August 5, 2009, fined $500 plus court costs.

49 Unfortunately, the debtor’s driver’s license records from neither the State of Illinois
nor Kansas were offered or admitted into evidence.

50 See 42 U.S.C. § 656(a)(18).


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to set it aside at the status conference conducted on December 14, 2009.51
The debtor’s motion for stay violation against IHFS should be DENIED.

d. Motion to Dismiss52
IHFS moved to dismiss this case on the grounds that the debtor misrepresented to the Court
the status of his dependents on Schedule I, filed with the petition on April 15, 2009. Both the debtor
and the Trustee object to this motion.

I. Facts
IHFS notes that, on Schedule I, the debtor claims three dependent children (ages 3, 9, and
19), along with his wife, Lillia as his dependents. IHFS adduced evidence that showed conclusively
that at the petition date, at least two of the children resided with Juan Penaran and Maria Escamilla
in Syracuse, Kansas. Debtor lived in Syracuse until May 17, 2009, when he moved to Johnson City.
According to Kansas Social and Rehabilitation Services (SRS) records introduced at trial, the
children received Healthwave Medicaid benefits from the state of Kansas on an application made
by Ms. Escamilla, Lillia’s daughter who is married to Juan Penaran, debtor’s son. SRS records
indicate that Ms. Escamilla applied for the assistance and claimed that the two minor children live
at Syracuse with her and their blood brother, Juan. According to Penaran’s rebuttal testimony
however, the children reside in Johnson City but attend school in Syracuse. The witness for the
Kansas SRS department testified that SRS did not receive notice that the Debtor and his family had
moved from Syracuse, a notice that the debtor was obligated to provide. In addition, debtor and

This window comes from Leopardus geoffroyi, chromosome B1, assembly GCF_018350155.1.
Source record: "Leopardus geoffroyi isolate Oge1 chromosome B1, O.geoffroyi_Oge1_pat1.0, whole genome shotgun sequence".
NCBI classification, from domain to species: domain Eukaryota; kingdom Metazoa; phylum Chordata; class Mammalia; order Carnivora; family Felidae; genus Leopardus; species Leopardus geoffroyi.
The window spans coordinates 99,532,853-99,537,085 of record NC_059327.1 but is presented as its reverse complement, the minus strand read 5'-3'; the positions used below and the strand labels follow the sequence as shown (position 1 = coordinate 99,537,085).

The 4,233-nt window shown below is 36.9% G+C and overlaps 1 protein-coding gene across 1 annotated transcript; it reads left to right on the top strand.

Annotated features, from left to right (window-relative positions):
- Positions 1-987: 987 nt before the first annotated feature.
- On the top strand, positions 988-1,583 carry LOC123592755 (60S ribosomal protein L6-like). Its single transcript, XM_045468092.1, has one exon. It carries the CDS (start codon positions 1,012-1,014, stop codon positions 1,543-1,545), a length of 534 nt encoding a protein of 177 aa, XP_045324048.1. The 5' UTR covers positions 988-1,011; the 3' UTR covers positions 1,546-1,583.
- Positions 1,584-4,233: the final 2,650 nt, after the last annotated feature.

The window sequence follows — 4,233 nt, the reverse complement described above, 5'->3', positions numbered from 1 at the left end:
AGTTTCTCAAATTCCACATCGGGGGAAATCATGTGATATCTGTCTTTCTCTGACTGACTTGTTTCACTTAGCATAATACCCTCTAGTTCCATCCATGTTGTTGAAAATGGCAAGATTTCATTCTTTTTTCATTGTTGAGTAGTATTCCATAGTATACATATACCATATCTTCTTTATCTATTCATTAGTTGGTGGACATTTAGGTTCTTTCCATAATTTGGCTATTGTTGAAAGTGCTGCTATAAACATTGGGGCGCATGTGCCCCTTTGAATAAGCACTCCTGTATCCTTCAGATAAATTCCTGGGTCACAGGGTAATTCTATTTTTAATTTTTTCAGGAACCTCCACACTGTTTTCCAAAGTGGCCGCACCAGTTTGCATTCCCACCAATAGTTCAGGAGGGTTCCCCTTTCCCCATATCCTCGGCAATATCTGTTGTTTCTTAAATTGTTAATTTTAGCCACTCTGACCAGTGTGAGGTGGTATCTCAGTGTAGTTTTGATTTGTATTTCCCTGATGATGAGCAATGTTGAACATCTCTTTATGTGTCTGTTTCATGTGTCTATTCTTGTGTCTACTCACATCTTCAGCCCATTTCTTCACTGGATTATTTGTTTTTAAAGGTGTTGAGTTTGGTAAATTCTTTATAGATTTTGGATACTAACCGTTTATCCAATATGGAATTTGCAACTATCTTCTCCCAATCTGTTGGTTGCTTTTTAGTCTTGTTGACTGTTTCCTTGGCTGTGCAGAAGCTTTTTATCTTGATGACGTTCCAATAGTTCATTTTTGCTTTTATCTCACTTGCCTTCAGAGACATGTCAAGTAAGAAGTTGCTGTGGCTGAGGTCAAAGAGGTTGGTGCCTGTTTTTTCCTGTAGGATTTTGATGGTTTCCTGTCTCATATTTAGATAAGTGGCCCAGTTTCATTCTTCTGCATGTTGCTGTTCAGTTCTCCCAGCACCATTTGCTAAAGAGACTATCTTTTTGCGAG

51 The Court has issued a separate order withdrawing the Order (Dkt. 15) and granting
IHFS’s motion to set it aside (Dkt. 61). See Dkt. 75.
52 Dkt. 44.

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Lillia applied for food stamp assistance in 2009 while the debtor was employed at Seaboard, but
were denied because the debtor’s income exceeded the eligibility level. In this application, they
declared the two minor children as being domiciled with them at Johnson City.

ii. Analysis
Illinois’ motion to dismiss is predicated on its assertion that Penaran’s schedules, documents
to which he attested under penalty of perjury, are misleading. IHFS asserts that Penaran’s conduct
amounts to a lack of good faith sufficient to dismiss the case. Assuming that this set of facts would
form a legal basis to dismiss the case or deny confirmation for lack of good faith, the Court
questions whether the targeted statements are, in fact, false. IHFS complains that Penaran claimed
his two minor children by Lillia Penaran as dependents on his Schedules I & J (and on B-22C) when
those children were living with his adult son and supports that contention with SRS documents that